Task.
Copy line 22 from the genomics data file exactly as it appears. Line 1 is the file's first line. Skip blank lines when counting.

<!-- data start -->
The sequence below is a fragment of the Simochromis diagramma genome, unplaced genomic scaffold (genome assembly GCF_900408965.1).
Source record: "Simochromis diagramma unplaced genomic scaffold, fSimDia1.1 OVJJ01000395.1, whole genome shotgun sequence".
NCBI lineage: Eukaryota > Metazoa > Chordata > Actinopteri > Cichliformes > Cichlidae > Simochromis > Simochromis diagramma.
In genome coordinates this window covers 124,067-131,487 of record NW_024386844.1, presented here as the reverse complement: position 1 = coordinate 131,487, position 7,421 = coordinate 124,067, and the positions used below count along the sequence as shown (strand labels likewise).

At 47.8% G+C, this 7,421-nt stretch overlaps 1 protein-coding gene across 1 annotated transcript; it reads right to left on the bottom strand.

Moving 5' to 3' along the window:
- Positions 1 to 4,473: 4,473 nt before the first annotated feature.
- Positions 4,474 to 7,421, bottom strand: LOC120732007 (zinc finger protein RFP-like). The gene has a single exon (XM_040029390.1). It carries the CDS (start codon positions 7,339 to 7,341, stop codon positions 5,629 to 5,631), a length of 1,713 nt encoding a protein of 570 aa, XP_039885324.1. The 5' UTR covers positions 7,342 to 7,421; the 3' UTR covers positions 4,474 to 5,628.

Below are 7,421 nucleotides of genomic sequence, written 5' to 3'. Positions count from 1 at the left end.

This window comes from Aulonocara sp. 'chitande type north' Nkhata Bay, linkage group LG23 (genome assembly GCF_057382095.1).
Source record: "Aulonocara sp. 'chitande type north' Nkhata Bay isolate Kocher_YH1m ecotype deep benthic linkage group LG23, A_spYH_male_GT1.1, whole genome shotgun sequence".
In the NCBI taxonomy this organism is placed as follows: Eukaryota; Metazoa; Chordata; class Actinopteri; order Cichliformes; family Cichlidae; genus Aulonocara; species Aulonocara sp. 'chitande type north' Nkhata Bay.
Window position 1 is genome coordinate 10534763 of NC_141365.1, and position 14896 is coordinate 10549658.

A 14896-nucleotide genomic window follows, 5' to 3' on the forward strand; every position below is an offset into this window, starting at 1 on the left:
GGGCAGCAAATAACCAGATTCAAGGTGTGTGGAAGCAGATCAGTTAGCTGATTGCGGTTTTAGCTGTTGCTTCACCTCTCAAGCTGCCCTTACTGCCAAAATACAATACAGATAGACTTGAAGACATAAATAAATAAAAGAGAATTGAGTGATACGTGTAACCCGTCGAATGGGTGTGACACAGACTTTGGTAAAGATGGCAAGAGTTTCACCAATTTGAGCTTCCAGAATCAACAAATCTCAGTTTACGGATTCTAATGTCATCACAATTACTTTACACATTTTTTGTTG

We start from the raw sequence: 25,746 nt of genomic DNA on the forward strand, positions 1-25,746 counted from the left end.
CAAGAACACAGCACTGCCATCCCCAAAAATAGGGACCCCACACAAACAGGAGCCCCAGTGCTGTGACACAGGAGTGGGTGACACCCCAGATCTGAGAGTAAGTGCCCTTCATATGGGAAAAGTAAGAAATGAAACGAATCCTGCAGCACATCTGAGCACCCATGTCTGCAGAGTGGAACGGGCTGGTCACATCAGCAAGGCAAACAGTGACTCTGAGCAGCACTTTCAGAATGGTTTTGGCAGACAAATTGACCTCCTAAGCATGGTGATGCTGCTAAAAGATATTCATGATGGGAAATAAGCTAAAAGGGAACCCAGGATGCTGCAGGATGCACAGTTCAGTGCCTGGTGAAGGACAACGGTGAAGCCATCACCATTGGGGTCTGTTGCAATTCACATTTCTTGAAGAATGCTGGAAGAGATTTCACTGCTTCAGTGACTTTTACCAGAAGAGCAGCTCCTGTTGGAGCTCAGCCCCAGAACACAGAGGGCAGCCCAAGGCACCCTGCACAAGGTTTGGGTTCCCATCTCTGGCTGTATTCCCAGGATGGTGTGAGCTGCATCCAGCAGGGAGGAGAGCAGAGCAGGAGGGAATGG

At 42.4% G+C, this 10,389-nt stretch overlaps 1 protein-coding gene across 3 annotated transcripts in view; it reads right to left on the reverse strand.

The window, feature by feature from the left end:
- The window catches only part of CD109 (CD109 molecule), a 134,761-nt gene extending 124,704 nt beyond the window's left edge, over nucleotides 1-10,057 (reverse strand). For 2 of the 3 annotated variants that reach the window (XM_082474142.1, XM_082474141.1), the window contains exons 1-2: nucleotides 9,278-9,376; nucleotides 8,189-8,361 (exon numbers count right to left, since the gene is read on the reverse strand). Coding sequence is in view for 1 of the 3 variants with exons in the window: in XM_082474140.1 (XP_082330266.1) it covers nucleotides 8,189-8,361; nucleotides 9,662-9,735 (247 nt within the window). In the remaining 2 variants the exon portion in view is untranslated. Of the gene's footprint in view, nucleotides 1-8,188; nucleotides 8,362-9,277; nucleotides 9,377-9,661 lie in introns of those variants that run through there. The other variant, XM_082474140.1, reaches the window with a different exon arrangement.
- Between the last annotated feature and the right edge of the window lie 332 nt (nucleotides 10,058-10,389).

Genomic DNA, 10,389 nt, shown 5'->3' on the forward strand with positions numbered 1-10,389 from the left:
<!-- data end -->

Genomic DNA, 10,389 nt, shown 5'->3' on the forward strand with positions numbered 1-10,389 from the left: